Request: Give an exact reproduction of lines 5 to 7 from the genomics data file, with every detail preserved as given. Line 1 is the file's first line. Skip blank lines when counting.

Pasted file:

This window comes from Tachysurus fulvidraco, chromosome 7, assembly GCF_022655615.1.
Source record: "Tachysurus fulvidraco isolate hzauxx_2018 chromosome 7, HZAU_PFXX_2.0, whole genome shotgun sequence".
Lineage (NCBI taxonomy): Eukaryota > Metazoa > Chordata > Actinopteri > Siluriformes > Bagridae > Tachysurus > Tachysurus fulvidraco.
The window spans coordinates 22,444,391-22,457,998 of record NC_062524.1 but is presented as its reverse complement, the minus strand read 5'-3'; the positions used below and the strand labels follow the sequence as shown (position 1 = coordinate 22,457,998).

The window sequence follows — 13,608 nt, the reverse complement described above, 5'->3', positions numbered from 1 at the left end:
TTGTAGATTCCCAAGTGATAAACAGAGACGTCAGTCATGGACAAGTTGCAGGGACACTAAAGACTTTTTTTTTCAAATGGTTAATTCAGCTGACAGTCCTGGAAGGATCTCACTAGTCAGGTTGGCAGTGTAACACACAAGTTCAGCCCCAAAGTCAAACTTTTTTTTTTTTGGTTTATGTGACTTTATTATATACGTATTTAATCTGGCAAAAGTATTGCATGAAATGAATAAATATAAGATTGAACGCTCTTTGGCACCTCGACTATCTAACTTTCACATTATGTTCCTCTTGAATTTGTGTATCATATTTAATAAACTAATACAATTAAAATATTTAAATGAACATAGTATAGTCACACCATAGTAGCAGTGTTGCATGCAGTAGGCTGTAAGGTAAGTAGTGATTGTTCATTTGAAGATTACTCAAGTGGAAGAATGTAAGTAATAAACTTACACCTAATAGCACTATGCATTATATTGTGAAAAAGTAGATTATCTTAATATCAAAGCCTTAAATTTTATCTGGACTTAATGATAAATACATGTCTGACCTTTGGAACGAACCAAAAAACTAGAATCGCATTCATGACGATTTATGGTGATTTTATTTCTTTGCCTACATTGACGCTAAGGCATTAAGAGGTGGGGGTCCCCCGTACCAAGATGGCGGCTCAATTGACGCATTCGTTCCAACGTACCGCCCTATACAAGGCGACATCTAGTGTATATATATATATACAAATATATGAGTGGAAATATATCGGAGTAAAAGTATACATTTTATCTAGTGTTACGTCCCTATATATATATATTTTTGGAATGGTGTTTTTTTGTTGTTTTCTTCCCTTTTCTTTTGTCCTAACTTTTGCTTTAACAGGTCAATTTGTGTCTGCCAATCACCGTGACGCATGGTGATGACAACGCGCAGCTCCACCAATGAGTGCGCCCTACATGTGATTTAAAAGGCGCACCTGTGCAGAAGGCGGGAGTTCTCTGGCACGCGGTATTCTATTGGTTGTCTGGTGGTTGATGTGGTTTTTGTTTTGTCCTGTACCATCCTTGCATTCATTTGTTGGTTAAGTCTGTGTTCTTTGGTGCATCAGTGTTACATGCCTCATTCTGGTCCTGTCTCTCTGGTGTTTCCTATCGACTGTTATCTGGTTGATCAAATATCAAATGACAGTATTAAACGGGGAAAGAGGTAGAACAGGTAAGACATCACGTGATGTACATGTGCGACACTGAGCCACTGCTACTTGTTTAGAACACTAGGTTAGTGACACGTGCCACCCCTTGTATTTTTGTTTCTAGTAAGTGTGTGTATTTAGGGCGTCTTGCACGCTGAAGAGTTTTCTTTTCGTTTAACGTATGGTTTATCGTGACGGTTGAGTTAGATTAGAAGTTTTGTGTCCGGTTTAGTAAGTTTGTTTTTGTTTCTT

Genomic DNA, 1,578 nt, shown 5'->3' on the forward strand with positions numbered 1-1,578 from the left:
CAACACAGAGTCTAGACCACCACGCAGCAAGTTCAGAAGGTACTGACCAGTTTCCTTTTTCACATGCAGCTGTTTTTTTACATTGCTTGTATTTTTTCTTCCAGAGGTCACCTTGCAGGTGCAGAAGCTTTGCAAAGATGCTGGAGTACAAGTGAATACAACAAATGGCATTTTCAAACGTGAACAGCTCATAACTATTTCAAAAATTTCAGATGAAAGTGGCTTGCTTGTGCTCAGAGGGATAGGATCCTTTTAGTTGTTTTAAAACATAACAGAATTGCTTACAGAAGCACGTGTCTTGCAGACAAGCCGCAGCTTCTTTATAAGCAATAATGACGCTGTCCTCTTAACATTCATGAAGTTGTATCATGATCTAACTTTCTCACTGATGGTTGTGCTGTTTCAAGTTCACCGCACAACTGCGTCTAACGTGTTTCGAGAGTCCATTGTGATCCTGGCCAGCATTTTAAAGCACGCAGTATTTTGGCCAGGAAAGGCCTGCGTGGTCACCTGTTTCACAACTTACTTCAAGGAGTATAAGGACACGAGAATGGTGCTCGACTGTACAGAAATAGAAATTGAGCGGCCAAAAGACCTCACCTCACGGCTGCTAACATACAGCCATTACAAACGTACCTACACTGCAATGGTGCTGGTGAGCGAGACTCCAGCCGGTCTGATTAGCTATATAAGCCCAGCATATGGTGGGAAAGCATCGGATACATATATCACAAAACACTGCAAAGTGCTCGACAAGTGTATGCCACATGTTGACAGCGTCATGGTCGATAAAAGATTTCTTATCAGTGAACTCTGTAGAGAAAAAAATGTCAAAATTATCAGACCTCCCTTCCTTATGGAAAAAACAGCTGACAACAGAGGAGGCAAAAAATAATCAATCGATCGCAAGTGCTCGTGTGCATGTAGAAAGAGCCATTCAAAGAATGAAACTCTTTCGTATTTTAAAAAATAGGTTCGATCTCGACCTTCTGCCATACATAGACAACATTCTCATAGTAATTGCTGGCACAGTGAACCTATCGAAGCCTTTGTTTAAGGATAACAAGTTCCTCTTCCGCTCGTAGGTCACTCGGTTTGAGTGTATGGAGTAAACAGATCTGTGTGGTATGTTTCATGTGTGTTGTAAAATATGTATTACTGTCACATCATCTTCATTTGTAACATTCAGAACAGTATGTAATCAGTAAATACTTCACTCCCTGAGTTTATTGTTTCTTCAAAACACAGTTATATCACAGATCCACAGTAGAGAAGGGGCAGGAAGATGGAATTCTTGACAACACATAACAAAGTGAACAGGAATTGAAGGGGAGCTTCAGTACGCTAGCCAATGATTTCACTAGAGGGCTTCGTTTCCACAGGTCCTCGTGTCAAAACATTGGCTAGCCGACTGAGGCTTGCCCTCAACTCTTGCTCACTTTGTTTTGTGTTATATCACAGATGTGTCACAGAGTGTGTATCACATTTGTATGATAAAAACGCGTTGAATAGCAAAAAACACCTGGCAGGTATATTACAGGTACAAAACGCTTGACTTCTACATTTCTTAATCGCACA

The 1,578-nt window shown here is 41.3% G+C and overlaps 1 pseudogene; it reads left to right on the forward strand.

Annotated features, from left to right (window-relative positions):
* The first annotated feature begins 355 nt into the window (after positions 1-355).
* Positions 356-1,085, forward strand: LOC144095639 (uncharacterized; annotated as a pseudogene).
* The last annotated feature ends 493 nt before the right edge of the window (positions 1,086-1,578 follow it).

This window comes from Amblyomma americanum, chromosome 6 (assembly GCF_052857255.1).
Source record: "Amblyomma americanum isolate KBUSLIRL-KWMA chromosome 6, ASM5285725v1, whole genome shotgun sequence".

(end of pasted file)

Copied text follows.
The window sequence follows — 13,608 nt, the reverse complement described above, 5'->3', positions numbered from 1 at the left end:
TTGTAGATTCCCAAGTGATAAACAGAGACGTCAGTCATGGACAAGTTGCAGGGACACTAAAGACTTTTTTTTTCAAATGGTTAATTCAGCTGACAGTCCTGGAAGGATCTCACTAGTCAGGTTGGCAGTGTAACACACAAGTTCAGCCCCAAAGTCAAACTTTTTTTTTTTTGGTTTATGTGACTTTATTATATACGTATTTAATCTGGCAAAAGTATTGCATGAAATGAATAAATATAAGATTGAACGCTCTTTGGCACCTCGACTATCTAACTTTCACATTATGTTCCTCTTGAATTTGTGTATCATATTTAATAAACTAATACAATTAAAATATTTAAATGAACATAGTATAGTCACACCATAGTAGCAGTGTTGCATGCAGTAGGCTGTAAGGTAAGTAGTGATTGTTCATTTGAAGATTACTCAAGTGGAAGAATGTAAGTAATAAACTTACACCTAATAGCACTATGCATTATATTGTGAAAAAGTAGATTATCTTAATATCAAAGCCTTAAATTTTATCTGGACTTAATGATAAATACATGTCTGACCTTTGGAACGAACCAAAAAACTAGAATCGCATTCATGACGATTTATGGTGATTTTATTTCTTTGCCTACATTGACGCTAAGGCATTAAGAGGTGGGGGTCCCCCGTACCAAGATGGCGGCTCAATTGACGCATTCGTTCCAACGTACCGCCCTATACAAGGCGACATCTAGTGTATATATATATATACAAATATATGAGTGGAAATATATCGGAGTAAAAGTATACATTTTATCTAGTGTTACGTCCCTATATATATATATTTTTGGAATGGTGTTTTTTTGTTGTTTTCTTCCCTTTTCTTTTGTCCTAACTTTTGCTTTAACAGGTCAATTTGTGTCTGCCAATCACCGTGACGCATGGTGATGACAACGCGCAGCTCCACCAATGAGTGCGCCCTACATGTGATTTAAAAGGCGCACCTGTGCAGAAGGCGGGAGTTCTCTGGCACGCGGTATTCTATTGGTTGTCTGGTGGTTGATGTGGTTTTTGTTTTGTCCTGTACCATCCTTGCATTCATTTGTTGGTTAAGTCTGTGTTCTTTGGTGCATCAGTGTTACATGCCTCATTCTGGTCCTGTCTCTCTGGTGTTTCCTATCGACTGTTATCTGGTTGATCAAATATCAAATGACAGTATTAAACGGGGAAAGAGGTAGAACAGGTAAGACATCACGTGATGTACATGTGCGACACTGAGCCACTGCTACTTGTTTAGAACACTAGGTTAGTGACACGTGCCACCCCTTGTATTTTTGTTTCTAGTAAGTGTGTGTATTTAGGGCGTCTTGCACGCTGAAGAGTTTTCTTTTCGTTTAACGTATGGTTTATCGTGACGGTTGAGTTAGATTAGAAGTTTTGTGTCCGGTTTAGTAAGTTTGTTTTTGTTTCTT

Genomic DNA, 1,578 nt, shown 5'->3' on the forward strand with positions numbered 1-1,578 from the left: